Over the holiday weekend, some out-of-state campers visiting central Idaho found what appears to be a young wolf pup wandering alone on a road in the national forest. They took him to the Sheriff’s office, and he is now being cared for by professionals. We’re not sure what if anything happened to the pup’s family, but our field crew is trying to locate the other wolves at this time. I caught up with our wolf expert Suzanne Stone to learn more about this unfortunate situation.
The pup was found within one of our wolf coexistence project areas, so our local partners contacted us immediately for help. We recommended that he be taken to a professional animal care facility until a longer term solution can be found. It’s still unclear at this point what happened to the pup or why he was by himself, but we’re helping Idaho Fish and Game figure out if there’s a way to return him to his family.
We did get some basic location information about where the pup was found, so I’m heading out with our head field technician to try to find the rest of the pack in the hope that he can be returned to them. Unfortunately, it has become much more difficult to track wolf activity in the last year or so since many of the collared wolves have been killed during the wolf hunting and trapping seasons. We now have very limited information about wolves in the area.
How is the pup doing?
He’s very frightened of people, and it looks like he hasn’t eaten in days. We’re trying to find some goat’s milk and bison meat to feed to him, but he really needs to be returned to his pack as soon as possible. Wolf pups are extremely vulnerable at this stage, and their chances of survival on their own are very low.
What’s next for the pup?
It’s hard to say without knowing the status of the rest of the pack. If the adults are still alive and we can find them, there’s a good chance the pup can be returned to the pack and survive. But if the adults are dead or can’t be found, then there’s no sense leaving a pup out there by himself. We might be able to find another pack to act as surrogate in another location, but there’s always a risk they will not accept the pup as one of their own.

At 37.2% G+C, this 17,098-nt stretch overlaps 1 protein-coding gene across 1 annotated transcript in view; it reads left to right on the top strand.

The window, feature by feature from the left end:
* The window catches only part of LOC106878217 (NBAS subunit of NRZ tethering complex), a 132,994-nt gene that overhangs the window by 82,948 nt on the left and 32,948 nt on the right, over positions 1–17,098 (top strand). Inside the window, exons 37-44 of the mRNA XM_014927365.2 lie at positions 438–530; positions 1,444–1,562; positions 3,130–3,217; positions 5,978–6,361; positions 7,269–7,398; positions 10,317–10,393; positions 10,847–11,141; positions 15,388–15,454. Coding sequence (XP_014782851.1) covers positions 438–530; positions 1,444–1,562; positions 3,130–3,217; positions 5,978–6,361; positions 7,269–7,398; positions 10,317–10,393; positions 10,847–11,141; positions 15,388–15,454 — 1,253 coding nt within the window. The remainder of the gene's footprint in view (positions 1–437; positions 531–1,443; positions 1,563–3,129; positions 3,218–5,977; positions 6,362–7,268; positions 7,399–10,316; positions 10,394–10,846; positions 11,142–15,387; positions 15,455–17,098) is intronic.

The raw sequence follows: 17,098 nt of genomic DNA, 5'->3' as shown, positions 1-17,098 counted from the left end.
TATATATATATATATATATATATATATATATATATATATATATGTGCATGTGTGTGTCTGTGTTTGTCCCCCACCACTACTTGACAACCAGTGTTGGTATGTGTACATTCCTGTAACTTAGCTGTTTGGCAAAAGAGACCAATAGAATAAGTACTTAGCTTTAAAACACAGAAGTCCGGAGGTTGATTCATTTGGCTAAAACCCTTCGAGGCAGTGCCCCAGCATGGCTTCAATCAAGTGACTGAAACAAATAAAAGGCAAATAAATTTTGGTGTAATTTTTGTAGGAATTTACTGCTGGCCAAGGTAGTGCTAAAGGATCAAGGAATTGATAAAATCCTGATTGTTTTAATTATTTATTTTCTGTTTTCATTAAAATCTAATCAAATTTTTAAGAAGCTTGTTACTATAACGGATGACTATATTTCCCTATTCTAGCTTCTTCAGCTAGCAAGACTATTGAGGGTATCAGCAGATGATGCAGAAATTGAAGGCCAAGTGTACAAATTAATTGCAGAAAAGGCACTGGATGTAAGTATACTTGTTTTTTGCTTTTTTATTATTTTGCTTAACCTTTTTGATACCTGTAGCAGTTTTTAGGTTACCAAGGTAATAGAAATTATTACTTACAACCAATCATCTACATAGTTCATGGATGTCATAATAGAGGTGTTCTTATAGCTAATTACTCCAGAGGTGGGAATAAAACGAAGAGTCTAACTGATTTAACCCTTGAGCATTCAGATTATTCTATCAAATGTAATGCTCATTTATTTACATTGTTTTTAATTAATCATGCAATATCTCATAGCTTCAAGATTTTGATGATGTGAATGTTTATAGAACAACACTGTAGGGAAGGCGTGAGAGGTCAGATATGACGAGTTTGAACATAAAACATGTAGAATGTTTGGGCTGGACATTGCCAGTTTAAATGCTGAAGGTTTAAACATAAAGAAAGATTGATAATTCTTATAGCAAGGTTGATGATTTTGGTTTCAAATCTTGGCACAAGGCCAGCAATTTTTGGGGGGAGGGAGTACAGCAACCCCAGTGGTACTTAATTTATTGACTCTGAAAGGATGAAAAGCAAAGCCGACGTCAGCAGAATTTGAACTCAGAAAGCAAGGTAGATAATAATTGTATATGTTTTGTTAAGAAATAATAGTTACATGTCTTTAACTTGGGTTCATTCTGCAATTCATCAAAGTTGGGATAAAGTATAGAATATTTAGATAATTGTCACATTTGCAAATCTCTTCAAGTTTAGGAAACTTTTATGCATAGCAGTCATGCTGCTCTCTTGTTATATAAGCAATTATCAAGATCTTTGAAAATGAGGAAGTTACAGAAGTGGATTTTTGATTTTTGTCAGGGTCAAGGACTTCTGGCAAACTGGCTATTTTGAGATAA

Are there any other options?
The last resort is for him to be raised in captivity. We’d much rather see the pup survive in the wild than being fed by hand behind a fence. But captivity could be the only option if we can’t find the rest of his pack or another pack willing to adopt him. If that’s the only option, one of the country’s top wolf rescue facilities has already offered to take and care for him.
Is there anything we can do to help?
Our top priority right now is to find the rest of the pack and see if the adults are still alive and if there are other pups. Ultimately, the decision will rest in the hands of Idaho Fish and Game, so there may be opportunities to support their efforts to save this pup. Please stay tuned as we learn about the situation…